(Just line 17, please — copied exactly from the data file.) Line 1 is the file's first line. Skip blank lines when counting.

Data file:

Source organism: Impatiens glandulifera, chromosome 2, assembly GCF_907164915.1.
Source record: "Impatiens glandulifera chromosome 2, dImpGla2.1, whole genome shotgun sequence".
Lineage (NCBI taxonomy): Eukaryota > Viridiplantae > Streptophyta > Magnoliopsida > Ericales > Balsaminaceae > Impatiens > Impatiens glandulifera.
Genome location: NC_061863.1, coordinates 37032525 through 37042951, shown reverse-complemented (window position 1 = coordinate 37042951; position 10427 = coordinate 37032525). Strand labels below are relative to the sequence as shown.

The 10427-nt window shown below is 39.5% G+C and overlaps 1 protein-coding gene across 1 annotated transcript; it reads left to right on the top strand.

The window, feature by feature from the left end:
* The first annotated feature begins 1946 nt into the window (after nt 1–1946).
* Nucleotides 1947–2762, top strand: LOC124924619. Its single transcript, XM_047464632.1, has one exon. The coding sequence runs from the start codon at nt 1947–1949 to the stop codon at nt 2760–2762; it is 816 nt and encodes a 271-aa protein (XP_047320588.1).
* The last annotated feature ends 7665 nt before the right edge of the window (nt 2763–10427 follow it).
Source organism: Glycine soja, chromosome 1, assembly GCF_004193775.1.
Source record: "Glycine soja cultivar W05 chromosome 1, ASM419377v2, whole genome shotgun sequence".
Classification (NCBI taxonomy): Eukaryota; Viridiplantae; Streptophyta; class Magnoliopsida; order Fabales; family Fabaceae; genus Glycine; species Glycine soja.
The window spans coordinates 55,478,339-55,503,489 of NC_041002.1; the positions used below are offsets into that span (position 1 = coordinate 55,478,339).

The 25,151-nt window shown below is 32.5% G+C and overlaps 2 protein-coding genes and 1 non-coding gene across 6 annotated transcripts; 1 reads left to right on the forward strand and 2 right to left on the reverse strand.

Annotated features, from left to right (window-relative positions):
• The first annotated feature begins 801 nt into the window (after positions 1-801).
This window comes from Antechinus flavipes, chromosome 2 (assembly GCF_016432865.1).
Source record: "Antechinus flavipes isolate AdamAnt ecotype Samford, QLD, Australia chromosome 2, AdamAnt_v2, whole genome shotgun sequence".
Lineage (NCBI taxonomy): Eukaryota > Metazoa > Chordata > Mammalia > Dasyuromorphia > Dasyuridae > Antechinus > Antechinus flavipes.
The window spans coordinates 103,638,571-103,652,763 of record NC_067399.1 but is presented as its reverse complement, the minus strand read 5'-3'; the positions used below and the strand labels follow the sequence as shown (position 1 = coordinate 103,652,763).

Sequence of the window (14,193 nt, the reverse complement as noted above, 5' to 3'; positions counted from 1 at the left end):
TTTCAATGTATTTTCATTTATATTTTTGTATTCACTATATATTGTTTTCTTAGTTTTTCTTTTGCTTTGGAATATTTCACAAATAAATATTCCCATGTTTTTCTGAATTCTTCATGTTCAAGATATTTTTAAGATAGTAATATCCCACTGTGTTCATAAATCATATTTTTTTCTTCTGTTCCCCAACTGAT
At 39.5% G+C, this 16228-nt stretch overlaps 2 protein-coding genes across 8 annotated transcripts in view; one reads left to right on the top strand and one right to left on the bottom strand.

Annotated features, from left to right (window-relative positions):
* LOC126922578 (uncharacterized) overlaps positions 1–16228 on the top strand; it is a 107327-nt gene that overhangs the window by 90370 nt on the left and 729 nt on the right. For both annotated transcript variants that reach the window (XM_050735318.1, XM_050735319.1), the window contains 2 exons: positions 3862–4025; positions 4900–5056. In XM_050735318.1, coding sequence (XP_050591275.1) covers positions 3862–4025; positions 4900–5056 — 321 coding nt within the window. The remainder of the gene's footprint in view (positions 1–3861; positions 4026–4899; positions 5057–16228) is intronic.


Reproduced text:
This window comes from Antechinus flavipes, chromosome 2 (assembly GCF_016432865.1).